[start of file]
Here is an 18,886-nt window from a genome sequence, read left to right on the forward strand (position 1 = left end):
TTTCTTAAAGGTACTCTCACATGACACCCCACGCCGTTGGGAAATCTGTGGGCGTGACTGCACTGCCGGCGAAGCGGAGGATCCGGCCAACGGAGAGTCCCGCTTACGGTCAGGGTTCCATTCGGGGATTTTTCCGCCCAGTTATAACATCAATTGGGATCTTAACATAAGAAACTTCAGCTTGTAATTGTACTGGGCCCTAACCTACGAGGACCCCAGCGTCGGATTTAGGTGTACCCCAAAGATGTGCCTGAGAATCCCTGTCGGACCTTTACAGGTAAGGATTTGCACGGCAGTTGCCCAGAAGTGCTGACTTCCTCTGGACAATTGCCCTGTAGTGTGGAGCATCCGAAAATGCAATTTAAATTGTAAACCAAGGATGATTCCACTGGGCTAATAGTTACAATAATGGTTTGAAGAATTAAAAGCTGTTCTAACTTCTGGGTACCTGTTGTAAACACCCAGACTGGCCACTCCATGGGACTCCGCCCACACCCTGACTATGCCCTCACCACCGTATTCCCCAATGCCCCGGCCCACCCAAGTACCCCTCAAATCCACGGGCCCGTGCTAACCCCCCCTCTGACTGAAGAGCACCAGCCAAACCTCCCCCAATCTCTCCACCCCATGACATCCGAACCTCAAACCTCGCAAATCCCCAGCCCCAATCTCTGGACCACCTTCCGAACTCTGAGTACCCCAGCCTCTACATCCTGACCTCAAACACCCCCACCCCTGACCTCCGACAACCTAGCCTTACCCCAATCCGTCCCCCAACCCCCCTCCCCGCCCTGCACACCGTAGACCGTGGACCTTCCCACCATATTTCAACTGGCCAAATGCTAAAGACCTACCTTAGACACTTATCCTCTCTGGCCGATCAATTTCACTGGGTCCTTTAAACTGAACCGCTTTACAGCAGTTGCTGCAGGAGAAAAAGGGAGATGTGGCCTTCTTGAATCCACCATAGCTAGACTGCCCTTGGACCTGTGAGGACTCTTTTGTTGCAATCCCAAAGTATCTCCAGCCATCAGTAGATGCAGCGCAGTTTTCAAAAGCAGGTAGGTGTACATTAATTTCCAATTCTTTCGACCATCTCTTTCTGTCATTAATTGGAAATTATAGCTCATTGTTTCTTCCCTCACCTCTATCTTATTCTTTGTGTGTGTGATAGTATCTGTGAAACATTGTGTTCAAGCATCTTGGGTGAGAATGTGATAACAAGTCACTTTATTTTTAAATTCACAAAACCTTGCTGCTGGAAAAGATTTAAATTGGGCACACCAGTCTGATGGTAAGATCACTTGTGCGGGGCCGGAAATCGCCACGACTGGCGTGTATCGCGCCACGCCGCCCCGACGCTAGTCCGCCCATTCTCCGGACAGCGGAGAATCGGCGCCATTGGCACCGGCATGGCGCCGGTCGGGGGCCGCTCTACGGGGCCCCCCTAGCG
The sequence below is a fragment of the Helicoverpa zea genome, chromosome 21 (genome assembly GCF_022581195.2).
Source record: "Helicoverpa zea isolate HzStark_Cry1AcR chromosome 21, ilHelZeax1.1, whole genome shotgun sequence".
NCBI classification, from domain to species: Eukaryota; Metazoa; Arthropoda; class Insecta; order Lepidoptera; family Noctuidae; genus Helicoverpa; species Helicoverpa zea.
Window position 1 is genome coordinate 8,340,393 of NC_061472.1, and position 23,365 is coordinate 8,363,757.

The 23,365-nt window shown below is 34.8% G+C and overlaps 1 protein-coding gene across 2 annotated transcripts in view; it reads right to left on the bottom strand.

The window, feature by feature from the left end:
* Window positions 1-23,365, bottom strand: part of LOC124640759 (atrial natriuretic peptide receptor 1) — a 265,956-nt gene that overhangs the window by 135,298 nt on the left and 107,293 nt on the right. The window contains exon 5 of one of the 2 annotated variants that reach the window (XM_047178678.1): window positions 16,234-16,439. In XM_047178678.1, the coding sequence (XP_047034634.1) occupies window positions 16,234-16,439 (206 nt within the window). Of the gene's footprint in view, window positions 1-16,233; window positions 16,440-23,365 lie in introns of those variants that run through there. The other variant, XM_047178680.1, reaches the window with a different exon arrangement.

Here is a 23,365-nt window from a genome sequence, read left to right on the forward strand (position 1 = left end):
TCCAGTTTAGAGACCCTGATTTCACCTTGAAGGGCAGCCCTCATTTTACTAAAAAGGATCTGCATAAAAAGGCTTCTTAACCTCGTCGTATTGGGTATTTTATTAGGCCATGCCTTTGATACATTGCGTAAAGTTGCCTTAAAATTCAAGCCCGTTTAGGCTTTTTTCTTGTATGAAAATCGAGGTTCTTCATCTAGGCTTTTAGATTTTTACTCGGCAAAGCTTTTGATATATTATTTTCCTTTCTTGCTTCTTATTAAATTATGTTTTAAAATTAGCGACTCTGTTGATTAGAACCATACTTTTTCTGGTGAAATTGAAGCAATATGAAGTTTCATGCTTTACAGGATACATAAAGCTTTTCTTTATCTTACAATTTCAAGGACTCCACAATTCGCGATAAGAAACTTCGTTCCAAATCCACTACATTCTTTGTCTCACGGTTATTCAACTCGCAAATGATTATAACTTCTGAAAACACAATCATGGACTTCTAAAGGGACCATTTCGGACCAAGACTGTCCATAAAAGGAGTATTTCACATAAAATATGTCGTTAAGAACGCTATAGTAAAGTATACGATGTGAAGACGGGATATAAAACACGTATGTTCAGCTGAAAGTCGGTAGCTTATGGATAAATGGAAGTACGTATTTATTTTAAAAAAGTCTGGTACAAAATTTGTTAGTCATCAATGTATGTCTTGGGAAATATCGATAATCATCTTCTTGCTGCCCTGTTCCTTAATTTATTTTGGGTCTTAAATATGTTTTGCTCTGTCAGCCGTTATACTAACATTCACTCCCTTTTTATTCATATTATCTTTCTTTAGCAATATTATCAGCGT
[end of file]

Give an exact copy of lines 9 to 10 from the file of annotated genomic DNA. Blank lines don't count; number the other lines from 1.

* Window positions 1-23,365, bottom strand: part of LOC124640759 (atrial natriuretic peptide receptor 1) — a 265,956-nt gene that overhangs the window by 135,298 nt on the left and 107,293 nt on the right. The window contains exon 5 of one of the 2 annotated variants that reach the window (XM_047178678.1): window positions 16,234-16,439. In XM_047178678.1, the coding sequence (XP_047034634.1) occupies window positions 16,234-16,439 (206 nt within the window). Of the gene's footprint in view, window positions 1-16,233; window positions 16,440-23,365 lie in introns of those variants that run through there. The other variant, XM_047178680.1, reaches the window with a different exon arrangement.

Here is a 23,365-nt window from a genome sequence, read left to right on the forward strand (position 1 = left end):